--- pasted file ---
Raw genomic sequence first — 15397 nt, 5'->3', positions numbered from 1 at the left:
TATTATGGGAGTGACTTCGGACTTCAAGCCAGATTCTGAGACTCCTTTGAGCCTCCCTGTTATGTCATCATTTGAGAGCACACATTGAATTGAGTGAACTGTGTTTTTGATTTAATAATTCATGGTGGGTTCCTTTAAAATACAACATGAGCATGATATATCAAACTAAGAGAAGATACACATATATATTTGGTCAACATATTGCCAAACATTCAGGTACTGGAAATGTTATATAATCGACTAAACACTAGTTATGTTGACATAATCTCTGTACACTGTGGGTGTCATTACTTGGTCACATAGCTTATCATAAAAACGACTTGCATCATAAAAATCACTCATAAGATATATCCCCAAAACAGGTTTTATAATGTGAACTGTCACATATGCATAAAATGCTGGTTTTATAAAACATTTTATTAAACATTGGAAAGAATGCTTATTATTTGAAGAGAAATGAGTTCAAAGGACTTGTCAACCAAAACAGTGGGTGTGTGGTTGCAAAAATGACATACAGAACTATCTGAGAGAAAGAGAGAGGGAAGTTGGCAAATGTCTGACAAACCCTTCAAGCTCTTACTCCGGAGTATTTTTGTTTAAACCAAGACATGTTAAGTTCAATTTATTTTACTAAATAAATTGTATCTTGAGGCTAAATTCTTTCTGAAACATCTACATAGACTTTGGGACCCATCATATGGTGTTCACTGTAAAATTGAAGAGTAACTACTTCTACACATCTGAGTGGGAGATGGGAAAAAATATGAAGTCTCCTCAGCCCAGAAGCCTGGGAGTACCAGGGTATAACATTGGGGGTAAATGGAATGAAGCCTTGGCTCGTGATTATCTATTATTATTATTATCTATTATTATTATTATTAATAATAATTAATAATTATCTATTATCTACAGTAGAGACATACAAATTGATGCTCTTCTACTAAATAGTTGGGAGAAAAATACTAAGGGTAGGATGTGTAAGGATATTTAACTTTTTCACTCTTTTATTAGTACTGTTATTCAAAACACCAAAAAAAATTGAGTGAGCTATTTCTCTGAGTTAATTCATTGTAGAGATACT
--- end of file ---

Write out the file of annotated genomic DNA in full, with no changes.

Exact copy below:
Raw genomic sequence first — 15397 nt, 5'->3', positions numbered from 1 at the left:
TATTATGGGAGTGACTTCGGACTTCAAGCCAGATTCTGAGACTCCTTTGAGCCTCCCTGTTATGTCATCATTTGAGAGCACACATTGAATTGAGTGAACTGTGTTTTTGATTTAATAATTCATGGTGGGTTCCTTTAAAATACAACATGAGCATGATATATCAAACTAAGAGAAGATACACATATATATTTGGTCAACATATTGCCAAACATTCAGGTACTGGAAATGTTATATAATCGACTAAACACTAGTTATGTTGACATAATCTCTGTACACTGTGGGTGTCATTACTTGGTCACATAGCTTATCATAAAAACGACTTGCATCATAAAAATCACTCATAAGATATATCCCCAAAACAGGTTTTATAATGTGAACTGTCACATATGCATAAAATGCTGGTTTTATAAAACATTTTATTAAACATTGGAAAGAATGCTTATTATTTGAAGAGAAATGAGTTCAAAGGACTTGTCAACCAAAACAGTGGGTGTGTGGTTGCAAAAATGACATACAGAACTATCTGAGAGAAAGAGAGAGGGAAGTTGGCAAATGTCTGACAAACCCTTCAAGCTCTTACTCCGGAGTATTTTTGTTTAAACCAAGACATGTTAAGTTCAATTTATTTTACTAAATAAATTGTATCTTGAGGCTAAATTCTTTCTGAAACATCTACATAGACTTTGGGACCCATCATATGGTGTTCACTGTAAAATTGAAGAGTAACTACTTCTACACATCTGAGTGGGAGATGGGAAAAAATATGAAGTCTCCTCAGCCCAGAAGCCTGGGAGTACCAGGGTATAACATTGGGGGTAAATGGAATGAAGCCTTGGCTCGTGATTATCTATTATTATTATTATCTATTATTATTATTATTAATAATAATTAATAATTATCTATTATCTACAGTAGAGACATACAAATTGATGCTCTTCTACTAAATAGTTGGGAGAAAAATACTAAGGGTAGGATGTGTAAGGATATTTAACTTTTTCACTCTTTTATTAGTACTGTTATTCAAAACACCAAAAAAAATTGAGTGAGCTATTTCTCTGAGTTAATTCATTGTAGAGATACT